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Graffiti in Its Own Words


Graffiti, the early years: Clockwise from right, a COCO 144 stencil, 1971; JOE 182, 1970; and CAY 161, 1971.  

The Beginning

Ivor L. Miller, author of Aerosol Kingdom: Subway Painters of New York City
Humans have been writing symbols on walls since time immemorial. But it’s safe to place the origins of a New York style in the late sixties, as a younger generation’s artistic response to the public protests of the Black Power and civil-rights movements. Clearly something new happened with the invention of the spray can, the influence of psychedelic posters, and color TV. The Manhattanville projects just north of 125th Street in West Harlem were the residence of an important writer named TOPCAT 126.

TOPCAT 126 came from Philadelphia in the late sixties, maybe ’68, and he started tagging the streets. [Tagging is writing your name.] And he hooked up with Julio 204 and TAKI 183, and they grabbed the torch.

C.A.T. 87
In the late sixties, I saw the name TAKI 183 in little letters everywhere, and JOE 182 and Julio 204. One day I was playing stickball on 182nd Street and JOE 182 came out. He was one of the hottest graffiti writers then. He said, “Look what came out in the papers!” There was a cartoon of a guy catching someone writing graffiti, and saying, “Are you JOE 182?” And the writer said, “No, I’m his ghost.” Because nobody could catch them. They were just like these mysterious figures.

It began in different neighborhoods. But we all had one thing in common: We wanted to be famous. I started writing in East Flatbush in 1970. Then slowly I met people from the four other boroughs. Everybody went to the writers’ bench at 149th Street and Grand Concourse in the Bronx. There was one for Brooklyn writers on Atlantic Avenue. In Washington Heights, it was on 188th Street and Audubon Avenue. We would hang out, see our work, and everyone could get autographs. C.A.T. 87 was from Washington Heights. TRACY 168 was in the first generation. COCO 144 used to live on 144th Street and Broadway, which is what the number 144 meant.

I met so many characters on the 149 bench. It was like a speakeasy, everyone came and traded stories.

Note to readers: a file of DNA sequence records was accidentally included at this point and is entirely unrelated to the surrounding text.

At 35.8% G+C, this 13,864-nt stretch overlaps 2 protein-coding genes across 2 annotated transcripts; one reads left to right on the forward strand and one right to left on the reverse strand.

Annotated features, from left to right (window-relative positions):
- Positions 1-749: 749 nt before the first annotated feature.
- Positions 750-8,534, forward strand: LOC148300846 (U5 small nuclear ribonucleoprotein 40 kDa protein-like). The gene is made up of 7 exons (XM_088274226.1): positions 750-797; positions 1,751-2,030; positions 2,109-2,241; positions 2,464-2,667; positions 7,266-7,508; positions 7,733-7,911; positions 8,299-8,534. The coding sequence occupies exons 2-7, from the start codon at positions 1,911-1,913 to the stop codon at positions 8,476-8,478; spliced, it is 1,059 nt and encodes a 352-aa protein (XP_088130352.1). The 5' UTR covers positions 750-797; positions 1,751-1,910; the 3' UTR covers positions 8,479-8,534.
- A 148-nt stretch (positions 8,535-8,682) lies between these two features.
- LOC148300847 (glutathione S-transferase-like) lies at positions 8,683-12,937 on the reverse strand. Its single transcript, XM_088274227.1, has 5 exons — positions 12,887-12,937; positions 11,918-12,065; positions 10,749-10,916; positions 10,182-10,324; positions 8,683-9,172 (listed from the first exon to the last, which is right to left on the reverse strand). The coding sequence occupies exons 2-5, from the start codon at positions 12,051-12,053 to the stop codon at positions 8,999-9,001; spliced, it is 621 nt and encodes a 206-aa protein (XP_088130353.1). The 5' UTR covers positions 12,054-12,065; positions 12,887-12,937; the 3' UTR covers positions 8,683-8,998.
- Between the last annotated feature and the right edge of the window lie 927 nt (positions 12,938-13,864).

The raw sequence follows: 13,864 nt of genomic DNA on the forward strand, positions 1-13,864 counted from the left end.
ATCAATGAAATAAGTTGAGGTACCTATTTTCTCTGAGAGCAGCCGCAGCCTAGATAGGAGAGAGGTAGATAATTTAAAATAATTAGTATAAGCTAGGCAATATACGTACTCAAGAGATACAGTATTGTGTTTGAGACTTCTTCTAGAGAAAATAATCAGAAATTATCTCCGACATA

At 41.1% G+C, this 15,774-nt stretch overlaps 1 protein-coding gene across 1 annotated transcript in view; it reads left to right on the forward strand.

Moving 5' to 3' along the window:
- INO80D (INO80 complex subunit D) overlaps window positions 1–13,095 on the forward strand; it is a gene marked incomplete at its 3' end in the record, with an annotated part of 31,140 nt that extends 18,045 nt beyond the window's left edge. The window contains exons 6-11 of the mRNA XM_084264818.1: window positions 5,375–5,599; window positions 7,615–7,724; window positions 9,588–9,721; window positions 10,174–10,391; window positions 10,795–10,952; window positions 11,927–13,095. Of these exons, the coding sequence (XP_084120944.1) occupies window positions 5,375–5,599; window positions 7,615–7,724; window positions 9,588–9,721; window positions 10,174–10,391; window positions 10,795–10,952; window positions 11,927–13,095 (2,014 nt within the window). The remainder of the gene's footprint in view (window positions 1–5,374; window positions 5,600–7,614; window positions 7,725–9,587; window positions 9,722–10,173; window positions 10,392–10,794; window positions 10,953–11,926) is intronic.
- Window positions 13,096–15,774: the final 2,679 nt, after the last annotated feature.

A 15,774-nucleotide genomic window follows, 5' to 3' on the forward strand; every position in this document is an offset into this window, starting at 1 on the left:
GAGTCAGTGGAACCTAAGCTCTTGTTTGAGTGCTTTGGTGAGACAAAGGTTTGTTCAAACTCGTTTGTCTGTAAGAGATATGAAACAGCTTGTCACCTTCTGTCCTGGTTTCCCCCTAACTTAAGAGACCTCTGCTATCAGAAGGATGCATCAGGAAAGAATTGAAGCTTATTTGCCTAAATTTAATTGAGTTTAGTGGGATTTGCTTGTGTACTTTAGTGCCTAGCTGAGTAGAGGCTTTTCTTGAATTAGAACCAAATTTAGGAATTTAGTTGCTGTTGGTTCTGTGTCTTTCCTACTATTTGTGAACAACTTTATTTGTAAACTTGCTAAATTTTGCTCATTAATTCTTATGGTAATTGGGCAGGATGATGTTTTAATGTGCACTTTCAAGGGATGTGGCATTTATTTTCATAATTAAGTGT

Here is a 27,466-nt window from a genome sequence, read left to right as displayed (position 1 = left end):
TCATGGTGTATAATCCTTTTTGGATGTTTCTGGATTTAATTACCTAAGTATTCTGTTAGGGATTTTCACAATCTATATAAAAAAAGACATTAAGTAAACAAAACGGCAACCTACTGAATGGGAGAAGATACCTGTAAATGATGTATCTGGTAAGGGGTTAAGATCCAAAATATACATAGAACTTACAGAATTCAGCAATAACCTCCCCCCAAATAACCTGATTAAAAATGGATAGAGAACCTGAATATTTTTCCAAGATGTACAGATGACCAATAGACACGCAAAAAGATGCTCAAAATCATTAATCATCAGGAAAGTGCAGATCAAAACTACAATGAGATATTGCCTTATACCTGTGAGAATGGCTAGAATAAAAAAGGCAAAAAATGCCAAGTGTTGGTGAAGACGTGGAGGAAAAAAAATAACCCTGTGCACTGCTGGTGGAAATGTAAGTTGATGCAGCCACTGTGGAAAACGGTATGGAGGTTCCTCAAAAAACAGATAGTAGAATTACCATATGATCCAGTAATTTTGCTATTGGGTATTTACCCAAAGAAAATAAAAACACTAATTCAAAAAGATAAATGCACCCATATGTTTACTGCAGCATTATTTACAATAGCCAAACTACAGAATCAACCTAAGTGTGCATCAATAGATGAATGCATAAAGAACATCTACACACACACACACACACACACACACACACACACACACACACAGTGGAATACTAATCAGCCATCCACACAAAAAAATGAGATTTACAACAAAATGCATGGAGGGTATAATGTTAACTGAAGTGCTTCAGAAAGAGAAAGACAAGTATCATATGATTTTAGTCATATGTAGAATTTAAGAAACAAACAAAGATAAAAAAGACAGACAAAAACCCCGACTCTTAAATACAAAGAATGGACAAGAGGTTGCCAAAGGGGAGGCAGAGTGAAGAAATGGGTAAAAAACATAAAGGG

I grew up in the Bronx. Me and my friend FJC4 were dropping off some legal papers in Queens—his father was a lawyer—and we just took a marker out. We never thought we’d see the tag again, but on the way back, we caught the same train and it already had some other writing next to it. It was like a communication. At the time, New York was all dark. We had the Vietnam vets coming back, all pumped up. We had the war protesters. And we had the street gangs.

C.A.T. 87
I was in the Savage Nomads. You had the Saints at 137th Street and Broadway, and in the 170s you had the Young Galaxies. But if I was C.A.T. 87 and the guys from other neighborhoods saw my name, instead of trying to beat me up they would ask for autographs.

Jeff Chang, author of Can’t Stop Won’t Stop: A History of the Hip-Hop Generation
There were graffiti writers in many gangs, especially the larger ones like the Black Spades, the Savage Skulls, and the Ghetto Brothers. The writers would mark the gangs’ clubhouses and often their turf. At the same time, you had graffiti crews that moved separately from the gangs and could slip in between their territorial restrictions. Eventually, as the gang structures died off, the graffiti writers could be seen as the heralds of a new era.

We didn’t call it graffiti in the early seventies. We would say, “Let’s go writing tonight.” Graffiti is a term that the New York Times coined, and it denigrates the art because it was invented by youth of color. Had it been invented by the children of the rich or the influential, it would have been branded avant-garde Pop Art.

Hugo Martinez, founder of United Graffiti Artists
In 1971, when CAY 161 and JUNIOR 161 painted the 116th Street station, they painted a top-to-bottom wall there. That’s considered a milestone. And Norman Mailer wrote about it in The Faith of Graffiti—that was the first book ever about graffiti. Around 1971, CAY 161 also painted the wing on the angel in Bethesda Fountain in Central Park. Everybody talked about that. That was when the Puerto Ricans took over Bethesda Fountain.

CAY 161
The biggest and most dangerous place was where your piece was recognized the most. I wrote my name with white spray paint on the wing of the angel in Bethesda Fountain and a lot of people said, “Wow, how did he get up there and do that?” I grabbed one of the wings and climbed up.

Richard Goldstein, author of “The Graffiti ‘Hit’ Parade” feature for New York in March 1973
I loved the idea that graffiti defaced surfaces and re-created them in a different image. It was immensely creative in the way it re-created decrepit space, derelict buildings, and crumbling subways into real centers of energy. It seemed to be immediately something that Latins would do, because the color scheming was very tropical and the surfaces that were being defaced were very Northern European and dark and dour. I found Hugo Martinez, who was a student at that time, and he introduced me to a couple of these kids. They were all from Washington Heights. And I began to look at the social meaning of this. It allowed groups to cohere, forming teams. There was a lot of jargon and rivalry between boroughs.

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